January 18, 2012 |
Here's your wind-beneath-my-wings Wednesday roundup of consumer news from around the Web: --You know Jessica Alba the movie star. But what about Jessica Alba the Internet entrepreneur? After giving birth to a new baby, Alba has launched an e-commerce company at Honest.com (named after her 3-year-old daughter Honor) to sell eco-friendly and toxic-free baby products and household items for a monthly subscription. She says the idea was born after she learned that toxic chemicals are in widely used, everyday products.
May 20, 2011 |
Eighty percent of polyurethane foam samples from 101 common baby products had detectable amounts of "potentially toxic" flame retardants, a team of scientists reported this week in the journal Environmental Science and Technology. For the Record, 3:33 p.m. July 14: An earlier version of this post included a photo that showed, among other items for children, dolls and blankets manufactured by Blabla Kids. The Los Angeles Times has no knowledge of these products being among the ones tested for flame retardants.
HOME & GARDEN
April 9, 2011 |
Bugaboo, the brand that introduced the $800 stroller to America, has put a new model on the market that can retail for as much as $1,659. It is called the Donkey and no, it doesn't walk your baby by itself, or work by remote control, or carry enough water to last three days in the desert. It doesn't even claim to be safer than other strollers. What it does do is convert from a very fancy single stroller into a side-by-side double and back again. And despite the price, people are lining up to buy it. "It's expensive, but the price point was what we expected to pay for the quality and the durability," said Billy Kobayashi, a father of one with another on the way, while picking up his family's Donkey at the Bugaboo store in El Segundo.
HOME & GARDEN
January 30, 2010 |
When Christine DeHaven's son was 2 months old, she wrote a list of what she considered essential baby products to pass along to her pregnant friends. "As a new mom, there is so much out there, and they make you feel like you need all these things," she wrote in her note. "I wanted to tell people what I really used. " There are 36 items on the list, which she has since e-mailed to half a dozen expecting moms. It includes burp cloths ("I go through so many a day it is crazy," she wrote)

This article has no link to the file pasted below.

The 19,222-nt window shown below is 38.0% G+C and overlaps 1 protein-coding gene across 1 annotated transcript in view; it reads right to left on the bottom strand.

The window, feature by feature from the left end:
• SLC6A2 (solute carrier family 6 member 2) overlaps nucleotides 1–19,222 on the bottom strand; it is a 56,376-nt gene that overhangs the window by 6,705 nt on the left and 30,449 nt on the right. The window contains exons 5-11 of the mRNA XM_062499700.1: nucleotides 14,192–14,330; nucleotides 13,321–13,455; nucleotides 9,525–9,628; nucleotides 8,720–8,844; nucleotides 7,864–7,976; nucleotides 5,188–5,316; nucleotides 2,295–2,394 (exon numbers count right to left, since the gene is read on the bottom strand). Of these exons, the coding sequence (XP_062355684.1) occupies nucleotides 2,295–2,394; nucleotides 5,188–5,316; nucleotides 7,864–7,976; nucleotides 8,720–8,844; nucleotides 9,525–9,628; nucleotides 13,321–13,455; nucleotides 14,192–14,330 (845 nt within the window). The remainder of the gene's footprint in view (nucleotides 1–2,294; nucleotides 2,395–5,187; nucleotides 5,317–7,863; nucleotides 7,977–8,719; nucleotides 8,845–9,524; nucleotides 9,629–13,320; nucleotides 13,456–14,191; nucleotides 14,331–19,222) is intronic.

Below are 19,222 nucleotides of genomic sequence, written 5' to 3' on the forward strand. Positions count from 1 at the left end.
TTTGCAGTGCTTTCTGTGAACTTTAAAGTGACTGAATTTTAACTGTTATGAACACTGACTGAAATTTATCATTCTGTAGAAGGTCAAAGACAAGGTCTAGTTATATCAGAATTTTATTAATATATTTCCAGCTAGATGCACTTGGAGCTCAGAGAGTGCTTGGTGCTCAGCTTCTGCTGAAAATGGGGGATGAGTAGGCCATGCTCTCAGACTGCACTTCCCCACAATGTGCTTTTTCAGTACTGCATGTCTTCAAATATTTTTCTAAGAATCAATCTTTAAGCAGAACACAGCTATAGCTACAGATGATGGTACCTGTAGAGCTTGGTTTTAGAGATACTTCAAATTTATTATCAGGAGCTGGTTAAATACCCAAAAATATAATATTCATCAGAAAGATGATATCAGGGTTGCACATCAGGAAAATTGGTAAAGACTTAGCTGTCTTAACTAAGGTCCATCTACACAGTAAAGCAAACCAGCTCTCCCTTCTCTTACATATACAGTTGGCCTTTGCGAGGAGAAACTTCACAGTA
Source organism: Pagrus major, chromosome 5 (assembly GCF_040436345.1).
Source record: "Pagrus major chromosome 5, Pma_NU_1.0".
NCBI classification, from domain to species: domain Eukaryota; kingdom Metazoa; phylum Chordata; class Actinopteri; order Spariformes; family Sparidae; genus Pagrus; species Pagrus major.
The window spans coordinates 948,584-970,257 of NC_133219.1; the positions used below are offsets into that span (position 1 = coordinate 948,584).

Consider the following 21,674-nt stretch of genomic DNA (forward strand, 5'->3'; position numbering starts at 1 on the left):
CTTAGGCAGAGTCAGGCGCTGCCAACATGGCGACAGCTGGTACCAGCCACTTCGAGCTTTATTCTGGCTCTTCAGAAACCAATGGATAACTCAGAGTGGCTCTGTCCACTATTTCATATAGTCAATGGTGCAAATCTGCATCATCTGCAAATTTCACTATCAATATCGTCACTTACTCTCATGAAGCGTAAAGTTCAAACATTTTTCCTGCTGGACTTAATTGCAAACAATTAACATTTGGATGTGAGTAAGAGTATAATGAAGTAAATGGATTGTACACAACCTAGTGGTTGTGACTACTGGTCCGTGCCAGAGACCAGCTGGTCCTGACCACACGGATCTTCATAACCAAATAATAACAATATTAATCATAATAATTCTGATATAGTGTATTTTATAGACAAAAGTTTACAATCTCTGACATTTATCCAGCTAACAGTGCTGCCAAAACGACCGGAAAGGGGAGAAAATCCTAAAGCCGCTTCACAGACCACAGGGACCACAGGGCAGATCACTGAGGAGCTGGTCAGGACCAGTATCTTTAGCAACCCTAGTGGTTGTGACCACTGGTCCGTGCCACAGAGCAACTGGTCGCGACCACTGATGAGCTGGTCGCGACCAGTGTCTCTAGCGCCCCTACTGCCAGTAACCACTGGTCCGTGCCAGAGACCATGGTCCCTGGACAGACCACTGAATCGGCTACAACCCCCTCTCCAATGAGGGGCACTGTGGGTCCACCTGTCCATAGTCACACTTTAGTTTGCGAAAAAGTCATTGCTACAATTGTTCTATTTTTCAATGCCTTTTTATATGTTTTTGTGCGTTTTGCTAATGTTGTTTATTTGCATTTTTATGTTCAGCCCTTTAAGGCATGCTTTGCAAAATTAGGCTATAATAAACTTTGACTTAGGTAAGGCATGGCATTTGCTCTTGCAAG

July 13, 2009 |
For decades, California has been the only state in the nation to require the use of highly toxic fire-retardant chemicals on cribs, infant carriers, strollers, nursing pillows, changing tables, high chairs and other baby products. Regulations mandating the treatment were well intentioned. Who wouldn't want to protect children from fire?
April 4, 2009 |
Warning of potential injury and death, the U.S. Consumer Product Safety Commission has announced a flurry of recalls of baby-related merchandise, including high chairs with falling seats, cribs that can cause suffocation and toys that pose a choking hazard. About 643,000 Evenflo Envision high chairs and 90,000 Evenflo Majestic high chairs were recalled Thursday because plastic fasteners and metal screws can fall out and allow the seat back to fall backward or detach, said Scott Wolfson, a commission spokesman.